Nov. 13 (Bloomberg) -- Medtronic Inc. lost its bid to overturn a $74 million jury verdict won by Edwards Lifesciences Corp. and may face a court order halting production of some of its CoreValve heart valves.
Medtronic CoreValve infringed a valid Edwards patent, the U.S. Court of Appeals for the Federal Circuit said in an opinion posted on the court’s website today. The court said Edwards has the right to ask the trial judge to consider an injunction against U.S. manufacturing or sale of infringing products.
“While Medtronic respects the court’s ruling, we respectfully disagree with this conclusion and we are evaluating next steps,” the Minneapolis-based company said in a statement. Medtronic said the decision wouldn’t affect clinical studies on its products.
Edwards sued CoreValve, then a stand-alone company, in 2008 over an invention for valve replacements that are threaded into the body via catheters, without open-heart surgery. The patent was issued in 1995, and Edwards said it is seeking an extension of the life of the patent to 2017.
“We believe this is a decisive milestone toward final resolution of this matter, given that we have a clear jury verdict that has been affirmed by both the district court and now the U.S. court of appeals,” Edwards General Counsel Aimee S. Weisner said in a statement.
The companies’ devices, used to repair damaged aortic valves, compete for sales in Europe. Edwards sells devices in the U.S., where Medtronic is awaiting regulatory approval.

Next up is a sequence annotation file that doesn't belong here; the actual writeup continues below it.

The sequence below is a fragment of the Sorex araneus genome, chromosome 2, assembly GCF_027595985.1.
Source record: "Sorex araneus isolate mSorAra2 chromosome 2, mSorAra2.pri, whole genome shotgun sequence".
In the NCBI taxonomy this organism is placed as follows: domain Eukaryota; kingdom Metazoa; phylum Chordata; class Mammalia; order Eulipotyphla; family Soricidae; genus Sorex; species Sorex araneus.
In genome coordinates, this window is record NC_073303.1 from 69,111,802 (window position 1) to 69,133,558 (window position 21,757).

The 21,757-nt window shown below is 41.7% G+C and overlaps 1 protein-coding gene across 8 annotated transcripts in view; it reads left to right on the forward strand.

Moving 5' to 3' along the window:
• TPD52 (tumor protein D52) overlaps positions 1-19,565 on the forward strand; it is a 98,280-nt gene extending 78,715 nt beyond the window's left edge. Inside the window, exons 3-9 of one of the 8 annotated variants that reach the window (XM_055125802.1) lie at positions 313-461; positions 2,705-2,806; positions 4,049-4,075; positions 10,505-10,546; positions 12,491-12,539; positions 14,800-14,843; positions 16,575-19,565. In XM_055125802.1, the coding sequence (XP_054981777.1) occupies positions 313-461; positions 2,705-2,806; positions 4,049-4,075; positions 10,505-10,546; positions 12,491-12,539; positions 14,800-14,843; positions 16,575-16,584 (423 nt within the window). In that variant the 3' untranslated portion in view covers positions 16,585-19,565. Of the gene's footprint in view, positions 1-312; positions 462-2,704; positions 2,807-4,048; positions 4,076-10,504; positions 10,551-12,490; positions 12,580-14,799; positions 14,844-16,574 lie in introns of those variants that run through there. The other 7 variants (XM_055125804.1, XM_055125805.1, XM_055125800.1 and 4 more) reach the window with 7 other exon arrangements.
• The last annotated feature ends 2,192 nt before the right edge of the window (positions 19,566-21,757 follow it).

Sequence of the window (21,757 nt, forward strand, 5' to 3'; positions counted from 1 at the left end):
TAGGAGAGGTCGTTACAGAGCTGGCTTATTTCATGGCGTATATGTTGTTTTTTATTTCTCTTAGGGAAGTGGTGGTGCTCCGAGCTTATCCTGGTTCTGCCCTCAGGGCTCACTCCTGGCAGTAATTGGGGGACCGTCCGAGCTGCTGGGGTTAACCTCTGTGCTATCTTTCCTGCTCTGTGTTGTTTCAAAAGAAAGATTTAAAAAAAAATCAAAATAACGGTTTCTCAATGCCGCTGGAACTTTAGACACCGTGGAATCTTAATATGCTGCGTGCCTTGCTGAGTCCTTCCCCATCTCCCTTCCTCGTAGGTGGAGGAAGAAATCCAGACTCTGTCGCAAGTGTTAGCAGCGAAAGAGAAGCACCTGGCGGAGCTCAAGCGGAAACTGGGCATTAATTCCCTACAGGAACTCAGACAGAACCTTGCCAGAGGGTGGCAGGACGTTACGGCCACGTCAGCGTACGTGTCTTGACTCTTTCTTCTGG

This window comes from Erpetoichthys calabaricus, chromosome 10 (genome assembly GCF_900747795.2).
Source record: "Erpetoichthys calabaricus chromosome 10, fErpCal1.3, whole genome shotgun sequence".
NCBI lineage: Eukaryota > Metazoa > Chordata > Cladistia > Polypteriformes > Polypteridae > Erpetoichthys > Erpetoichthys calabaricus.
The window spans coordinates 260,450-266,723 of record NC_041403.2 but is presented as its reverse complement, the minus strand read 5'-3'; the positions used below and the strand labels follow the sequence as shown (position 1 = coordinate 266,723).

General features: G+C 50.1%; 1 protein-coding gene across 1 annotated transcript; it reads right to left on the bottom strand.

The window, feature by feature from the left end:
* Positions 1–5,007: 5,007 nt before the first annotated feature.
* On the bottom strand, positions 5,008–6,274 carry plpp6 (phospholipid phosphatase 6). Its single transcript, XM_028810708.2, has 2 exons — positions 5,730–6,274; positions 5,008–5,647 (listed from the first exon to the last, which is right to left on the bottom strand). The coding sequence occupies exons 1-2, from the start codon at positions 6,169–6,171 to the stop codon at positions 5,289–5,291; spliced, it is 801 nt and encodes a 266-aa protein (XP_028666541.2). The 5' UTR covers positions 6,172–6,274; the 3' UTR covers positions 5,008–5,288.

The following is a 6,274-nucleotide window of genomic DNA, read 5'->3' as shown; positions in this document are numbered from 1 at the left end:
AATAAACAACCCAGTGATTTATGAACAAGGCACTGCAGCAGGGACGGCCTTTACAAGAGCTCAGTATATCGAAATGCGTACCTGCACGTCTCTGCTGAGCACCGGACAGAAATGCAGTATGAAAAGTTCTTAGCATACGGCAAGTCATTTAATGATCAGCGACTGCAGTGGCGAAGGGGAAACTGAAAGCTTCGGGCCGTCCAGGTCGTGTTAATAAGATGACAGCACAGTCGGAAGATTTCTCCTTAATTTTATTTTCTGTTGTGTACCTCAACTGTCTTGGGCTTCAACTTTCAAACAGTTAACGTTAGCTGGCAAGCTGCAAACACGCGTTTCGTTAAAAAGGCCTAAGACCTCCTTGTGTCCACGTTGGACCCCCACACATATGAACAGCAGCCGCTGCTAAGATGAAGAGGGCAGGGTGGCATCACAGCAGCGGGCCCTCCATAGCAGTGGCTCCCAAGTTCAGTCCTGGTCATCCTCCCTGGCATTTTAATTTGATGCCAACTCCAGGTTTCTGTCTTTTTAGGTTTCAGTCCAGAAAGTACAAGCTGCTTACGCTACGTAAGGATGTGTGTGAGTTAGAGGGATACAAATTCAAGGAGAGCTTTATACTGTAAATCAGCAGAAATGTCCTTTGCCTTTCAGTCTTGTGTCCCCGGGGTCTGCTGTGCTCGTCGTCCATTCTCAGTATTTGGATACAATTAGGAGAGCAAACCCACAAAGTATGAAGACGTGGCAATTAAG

The U.S. market for the devices could reach $2.5 billion, Jason Mills, an analyst with Canaccord Adams Inc. in San Francisco, said in March.
A federal jury in April 2010 told CoreValve to compensate Irvine, California-based Edwards $72.6 million in lost profits, and pay $1.3 million as a royalty on CoreValve sales. Edwards said that further proceedings in court may require Medtronic “to pay substantial additional damages accumulated after the verdict was issued.”
U.S. District Judge Gregory Sleet in Wilmington, Delaware, declined to halt sales of CoreValve’s Generation 3 ReValving System because the company was moving production to Mexico. Edwards said that CoreValve never stopped its production in California. The Federal Circuit ordered the judge to review the issue.
“Due to its global manufacturing capabilities, Medtronic does not anticipate any interruption to the global supply of the Medtronic CoreValve System,” said Medtronic, which bought CoreValve in 2009.
The case is Edwards Lifesciences AG v. CoreValve Inc., 2011-1215 and 2011-1257, U.S. Court of Appeals for the Federal Circuit (Washington). The lower court case is Edwards Lifesciences v. CoreValve Inc., 08CV91, U.S. District Court, District of Delaware (Wilmington).
To see the patent, click: 5,411,552.
To contact the editor responsible for this story: Bernard Kohn at email@example.com